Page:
We have many excellent resources on employee wellbeing. Here’s our guide to mental health issues in the workplace, and here are seven simple ways to manage stress in your organisation.
You could also read our list of the world’s best employee wellbeing programs. It provides strong evidence that the most successful companies are those that take care of their employees!
Effectively Managing Long-Term Sickness Absence
Our absence management software is full of useful features that will help you lessen the negative effects of long term absence on your organisation.
You can run reports on specific absence types to help you better understand the impact that absenteeism is having across your organisation. And once you understand the underlying causes of absence, you’ll be able to devise a strategy to deal with the issue.
With automated Bradford Factor scoring, you can set trigger points to alert managers once employees show patterns of potentially damaging absenteeism. That way, you can intervene and help before the issue becomes a problem.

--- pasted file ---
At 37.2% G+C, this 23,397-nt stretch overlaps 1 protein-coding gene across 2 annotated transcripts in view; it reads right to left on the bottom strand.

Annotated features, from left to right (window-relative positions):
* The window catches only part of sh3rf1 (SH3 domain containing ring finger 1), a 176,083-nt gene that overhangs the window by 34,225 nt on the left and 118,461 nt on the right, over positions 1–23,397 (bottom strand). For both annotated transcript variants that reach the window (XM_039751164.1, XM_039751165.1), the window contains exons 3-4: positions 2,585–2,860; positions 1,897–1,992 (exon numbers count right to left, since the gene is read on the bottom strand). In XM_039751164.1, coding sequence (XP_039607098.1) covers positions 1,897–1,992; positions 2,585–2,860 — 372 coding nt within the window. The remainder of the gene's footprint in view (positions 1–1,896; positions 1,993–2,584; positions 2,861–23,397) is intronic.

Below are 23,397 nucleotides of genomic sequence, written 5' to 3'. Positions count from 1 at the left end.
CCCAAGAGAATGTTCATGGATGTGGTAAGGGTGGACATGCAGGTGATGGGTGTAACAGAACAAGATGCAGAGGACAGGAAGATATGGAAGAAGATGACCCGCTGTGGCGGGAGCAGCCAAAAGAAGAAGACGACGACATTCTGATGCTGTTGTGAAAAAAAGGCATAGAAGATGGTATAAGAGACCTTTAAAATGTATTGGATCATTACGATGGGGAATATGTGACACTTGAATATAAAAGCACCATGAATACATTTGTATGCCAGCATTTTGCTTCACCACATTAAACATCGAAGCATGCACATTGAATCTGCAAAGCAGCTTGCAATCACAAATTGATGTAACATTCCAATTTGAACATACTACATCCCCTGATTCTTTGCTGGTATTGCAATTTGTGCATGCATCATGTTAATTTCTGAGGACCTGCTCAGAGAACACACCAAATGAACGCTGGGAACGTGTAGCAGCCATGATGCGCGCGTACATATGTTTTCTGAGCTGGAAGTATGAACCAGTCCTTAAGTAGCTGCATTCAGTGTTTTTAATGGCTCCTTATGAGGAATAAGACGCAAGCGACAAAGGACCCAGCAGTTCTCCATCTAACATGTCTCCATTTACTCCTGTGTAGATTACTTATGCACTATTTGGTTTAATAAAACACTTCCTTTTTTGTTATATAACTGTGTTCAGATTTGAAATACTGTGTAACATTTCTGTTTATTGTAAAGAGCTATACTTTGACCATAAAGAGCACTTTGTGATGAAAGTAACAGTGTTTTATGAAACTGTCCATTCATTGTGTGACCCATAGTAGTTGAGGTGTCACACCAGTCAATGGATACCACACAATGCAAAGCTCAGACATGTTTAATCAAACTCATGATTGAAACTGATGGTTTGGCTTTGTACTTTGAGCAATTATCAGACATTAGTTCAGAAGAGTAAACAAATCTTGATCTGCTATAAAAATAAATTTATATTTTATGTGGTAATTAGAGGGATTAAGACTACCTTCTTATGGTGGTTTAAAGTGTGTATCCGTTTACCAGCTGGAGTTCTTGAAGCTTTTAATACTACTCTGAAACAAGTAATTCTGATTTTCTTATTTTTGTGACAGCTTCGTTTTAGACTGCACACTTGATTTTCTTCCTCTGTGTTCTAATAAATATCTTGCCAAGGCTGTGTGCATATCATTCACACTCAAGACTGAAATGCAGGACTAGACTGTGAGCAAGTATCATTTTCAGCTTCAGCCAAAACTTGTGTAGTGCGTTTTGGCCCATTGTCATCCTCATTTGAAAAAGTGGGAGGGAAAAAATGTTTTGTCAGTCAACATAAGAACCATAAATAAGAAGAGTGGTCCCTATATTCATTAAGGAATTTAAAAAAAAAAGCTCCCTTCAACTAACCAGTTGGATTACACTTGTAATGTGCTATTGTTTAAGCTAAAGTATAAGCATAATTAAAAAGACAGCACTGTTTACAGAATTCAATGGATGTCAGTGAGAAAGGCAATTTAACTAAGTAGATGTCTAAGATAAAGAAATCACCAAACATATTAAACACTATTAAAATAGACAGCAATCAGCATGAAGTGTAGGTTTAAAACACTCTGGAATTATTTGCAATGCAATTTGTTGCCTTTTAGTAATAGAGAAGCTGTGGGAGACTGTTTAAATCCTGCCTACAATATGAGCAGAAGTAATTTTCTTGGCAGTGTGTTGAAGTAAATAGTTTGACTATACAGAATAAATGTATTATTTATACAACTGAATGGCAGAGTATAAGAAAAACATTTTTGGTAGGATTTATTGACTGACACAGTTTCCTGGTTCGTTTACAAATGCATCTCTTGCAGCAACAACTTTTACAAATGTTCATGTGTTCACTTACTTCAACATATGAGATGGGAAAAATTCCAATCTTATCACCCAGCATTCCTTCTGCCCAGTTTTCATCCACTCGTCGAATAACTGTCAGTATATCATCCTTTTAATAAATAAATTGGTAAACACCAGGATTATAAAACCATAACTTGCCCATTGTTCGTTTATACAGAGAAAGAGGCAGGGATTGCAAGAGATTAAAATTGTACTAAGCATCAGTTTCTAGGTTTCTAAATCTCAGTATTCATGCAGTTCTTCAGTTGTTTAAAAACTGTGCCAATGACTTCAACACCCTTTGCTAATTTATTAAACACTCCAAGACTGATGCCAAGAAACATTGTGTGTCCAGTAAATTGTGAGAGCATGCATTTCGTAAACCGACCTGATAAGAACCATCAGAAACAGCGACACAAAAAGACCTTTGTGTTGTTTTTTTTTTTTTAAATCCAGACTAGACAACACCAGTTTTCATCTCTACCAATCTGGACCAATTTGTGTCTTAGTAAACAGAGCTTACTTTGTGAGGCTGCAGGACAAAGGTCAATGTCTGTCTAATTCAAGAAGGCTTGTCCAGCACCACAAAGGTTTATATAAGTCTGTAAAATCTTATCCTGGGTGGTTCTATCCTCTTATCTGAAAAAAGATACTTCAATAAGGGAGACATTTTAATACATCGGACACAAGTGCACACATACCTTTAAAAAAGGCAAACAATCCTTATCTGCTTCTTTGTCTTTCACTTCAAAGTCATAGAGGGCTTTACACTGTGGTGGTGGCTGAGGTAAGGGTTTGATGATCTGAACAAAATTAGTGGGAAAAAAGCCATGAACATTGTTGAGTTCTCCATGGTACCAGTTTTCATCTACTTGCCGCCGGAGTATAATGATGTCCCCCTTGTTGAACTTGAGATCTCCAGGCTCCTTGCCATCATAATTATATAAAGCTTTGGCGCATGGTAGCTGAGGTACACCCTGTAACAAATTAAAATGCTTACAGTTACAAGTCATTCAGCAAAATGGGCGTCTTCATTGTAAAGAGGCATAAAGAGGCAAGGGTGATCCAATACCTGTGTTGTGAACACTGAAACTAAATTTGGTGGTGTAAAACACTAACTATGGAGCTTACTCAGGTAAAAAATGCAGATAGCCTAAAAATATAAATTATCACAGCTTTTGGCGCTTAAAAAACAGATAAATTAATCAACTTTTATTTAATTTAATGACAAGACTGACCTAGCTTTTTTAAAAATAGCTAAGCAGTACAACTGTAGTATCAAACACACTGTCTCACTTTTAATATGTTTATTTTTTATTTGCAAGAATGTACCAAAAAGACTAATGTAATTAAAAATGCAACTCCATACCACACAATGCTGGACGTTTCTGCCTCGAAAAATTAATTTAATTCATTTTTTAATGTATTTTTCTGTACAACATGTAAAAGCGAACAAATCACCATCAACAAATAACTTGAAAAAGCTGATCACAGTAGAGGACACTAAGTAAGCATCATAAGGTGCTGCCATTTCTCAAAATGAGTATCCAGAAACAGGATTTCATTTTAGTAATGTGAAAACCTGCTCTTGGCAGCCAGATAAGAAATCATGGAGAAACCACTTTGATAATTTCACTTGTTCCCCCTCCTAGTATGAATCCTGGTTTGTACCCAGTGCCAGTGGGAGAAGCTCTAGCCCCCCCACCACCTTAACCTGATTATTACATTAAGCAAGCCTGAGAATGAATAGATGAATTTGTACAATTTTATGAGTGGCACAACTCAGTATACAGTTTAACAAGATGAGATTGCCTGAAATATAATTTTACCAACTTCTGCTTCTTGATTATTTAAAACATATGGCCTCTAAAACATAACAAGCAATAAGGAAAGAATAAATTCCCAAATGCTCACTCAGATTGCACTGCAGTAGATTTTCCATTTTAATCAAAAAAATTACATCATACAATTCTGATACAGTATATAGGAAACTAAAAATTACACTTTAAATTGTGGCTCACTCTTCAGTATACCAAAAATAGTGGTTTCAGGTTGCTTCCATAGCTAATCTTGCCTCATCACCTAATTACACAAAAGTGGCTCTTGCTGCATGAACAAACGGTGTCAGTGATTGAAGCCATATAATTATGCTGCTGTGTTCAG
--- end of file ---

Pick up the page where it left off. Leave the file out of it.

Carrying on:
Help Your Employees Ease Back into Work
It’s important to set clear policies to help any employee returning from a period of long term absence ease back into work. You need to ensure that they’re not placed in a position that could interfere with their recovery.
A flexible working environment could help here. If an employee is well enough to work but not quite well enough to return to the workplace, let them work from home, if possible.
Legally, this sort of measure is known as a “reasonable adjustment”. Another reasonable adjustment might involve finding a new role, or a new set of responsibilities, for an employee who’s no longer able to do their own job as a result of their long term illness. For instance, you might find a desk job for an employee who’s no longer able to do a more physically-demanding role.
It’s only when you’ve made a reasonable adjustment, and it’s been rejected, that you might consider dismissing an absent employee. This should be considered an absolute last resort, though.
Finally, make a point of conducting return to work interviews whenever an employee returns from any unplanned absence, whether it’s short or long term. This might help you to identify certain measures you could take to help the employee, and to make further absence less likely. Return to work interviews is yet another process that our absence management system makes easy.